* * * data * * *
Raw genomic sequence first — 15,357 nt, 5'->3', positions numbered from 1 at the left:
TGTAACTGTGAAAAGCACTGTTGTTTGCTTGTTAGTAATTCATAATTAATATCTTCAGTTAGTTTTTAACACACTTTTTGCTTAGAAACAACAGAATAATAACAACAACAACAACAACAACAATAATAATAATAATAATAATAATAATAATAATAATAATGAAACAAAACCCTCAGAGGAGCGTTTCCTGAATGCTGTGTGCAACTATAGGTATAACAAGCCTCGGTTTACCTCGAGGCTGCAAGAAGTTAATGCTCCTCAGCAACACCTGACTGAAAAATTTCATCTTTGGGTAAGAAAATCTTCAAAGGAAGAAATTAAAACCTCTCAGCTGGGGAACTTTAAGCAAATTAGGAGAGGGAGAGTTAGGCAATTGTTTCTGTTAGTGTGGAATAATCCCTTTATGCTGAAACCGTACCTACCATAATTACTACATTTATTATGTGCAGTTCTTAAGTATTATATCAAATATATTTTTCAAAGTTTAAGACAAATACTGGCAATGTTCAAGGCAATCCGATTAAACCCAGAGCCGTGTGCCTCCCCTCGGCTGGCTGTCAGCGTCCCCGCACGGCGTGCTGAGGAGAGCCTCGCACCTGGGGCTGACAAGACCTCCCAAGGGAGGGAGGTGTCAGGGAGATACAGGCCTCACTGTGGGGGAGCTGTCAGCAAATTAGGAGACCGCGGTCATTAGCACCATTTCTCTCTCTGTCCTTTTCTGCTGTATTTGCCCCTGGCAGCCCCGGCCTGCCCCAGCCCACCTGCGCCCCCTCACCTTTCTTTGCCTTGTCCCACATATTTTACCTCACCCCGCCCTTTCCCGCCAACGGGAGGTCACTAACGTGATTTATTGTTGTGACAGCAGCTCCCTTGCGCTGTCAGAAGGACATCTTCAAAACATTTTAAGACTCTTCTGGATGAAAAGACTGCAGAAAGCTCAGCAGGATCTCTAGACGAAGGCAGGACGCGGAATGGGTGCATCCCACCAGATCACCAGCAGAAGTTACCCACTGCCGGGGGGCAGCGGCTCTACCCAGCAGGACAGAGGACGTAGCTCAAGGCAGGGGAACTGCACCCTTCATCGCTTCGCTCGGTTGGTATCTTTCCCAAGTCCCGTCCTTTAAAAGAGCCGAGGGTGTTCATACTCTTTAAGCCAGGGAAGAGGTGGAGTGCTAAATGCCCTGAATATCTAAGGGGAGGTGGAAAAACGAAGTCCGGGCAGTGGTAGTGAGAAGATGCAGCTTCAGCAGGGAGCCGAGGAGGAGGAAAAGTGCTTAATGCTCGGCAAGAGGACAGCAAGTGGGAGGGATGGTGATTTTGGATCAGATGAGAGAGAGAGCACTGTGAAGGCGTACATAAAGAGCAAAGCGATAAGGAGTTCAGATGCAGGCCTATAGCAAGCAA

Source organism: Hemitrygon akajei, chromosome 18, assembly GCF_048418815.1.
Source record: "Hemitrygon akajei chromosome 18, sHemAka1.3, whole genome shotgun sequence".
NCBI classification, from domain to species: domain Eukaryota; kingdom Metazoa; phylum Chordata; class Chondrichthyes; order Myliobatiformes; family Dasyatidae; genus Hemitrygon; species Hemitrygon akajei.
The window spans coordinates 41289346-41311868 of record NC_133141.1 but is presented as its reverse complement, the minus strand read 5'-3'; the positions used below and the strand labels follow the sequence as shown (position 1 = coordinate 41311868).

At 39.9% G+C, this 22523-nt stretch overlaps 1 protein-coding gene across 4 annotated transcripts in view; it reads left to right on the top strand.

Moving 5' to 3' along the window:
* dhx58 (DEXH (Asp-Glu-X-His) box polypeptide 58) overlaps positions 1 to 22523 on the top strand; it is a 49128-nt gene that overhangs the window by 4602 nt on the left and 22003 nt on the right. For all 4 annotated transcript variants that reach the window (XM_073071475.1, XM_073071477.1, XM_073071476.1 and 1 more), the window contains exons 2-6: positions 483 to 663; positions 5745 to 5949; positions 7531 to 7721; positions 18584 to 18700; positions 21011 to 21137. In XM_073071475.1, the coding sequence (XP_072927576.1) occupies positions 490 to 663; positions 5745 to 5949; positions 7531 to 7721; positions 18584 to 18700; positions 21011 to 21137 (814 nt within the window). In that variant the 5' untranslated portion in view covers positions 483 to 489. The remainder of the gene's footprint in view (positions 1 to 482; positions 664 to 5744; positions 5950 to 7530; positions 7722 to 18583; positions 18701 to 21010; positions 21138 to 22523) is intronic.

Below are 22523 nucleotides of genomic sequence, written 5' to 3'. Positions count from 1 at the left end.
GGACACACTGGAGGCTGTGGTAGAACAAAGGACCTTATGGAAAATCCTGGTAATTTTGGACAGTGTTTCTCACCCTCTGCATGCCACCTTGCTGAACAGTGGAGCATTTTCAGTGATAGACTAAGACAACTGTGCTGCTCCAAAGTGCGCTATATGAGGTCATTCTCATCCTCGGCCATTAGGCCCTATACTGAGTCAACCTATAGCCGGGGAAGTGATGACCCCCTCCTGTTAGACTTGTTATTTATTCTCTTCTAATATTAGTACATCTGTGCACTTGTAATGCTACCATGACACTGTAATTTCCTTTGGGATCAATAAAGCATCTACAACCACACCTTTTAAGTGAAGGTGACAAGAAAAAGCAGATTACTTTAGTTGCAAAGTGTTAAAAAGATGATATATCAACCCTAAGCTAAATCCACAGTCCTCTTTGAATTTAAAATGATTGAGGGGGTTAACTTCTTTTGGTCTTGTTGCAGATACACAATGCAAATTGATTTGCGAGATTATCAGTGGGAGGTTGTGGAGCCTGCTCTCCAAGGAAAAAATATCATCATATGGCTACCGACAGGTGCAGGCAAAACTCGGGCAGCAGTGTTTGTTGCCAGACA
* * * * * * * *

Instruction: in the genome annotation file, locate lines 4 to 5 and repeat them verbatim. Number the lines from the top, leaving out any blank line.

Source record: "Hemitrygon akajei chromosome 18, sHemAka1.3, whole genome shotgun sequence".
NCBI classification, from domain to species: domain Eukaryota; kingdom Metazoa; phylum Chordata; class Chondrichthyes; order Myliobatiformes; family Dasyatidae; genus Hemitrygon; species Hemitrygon akajei.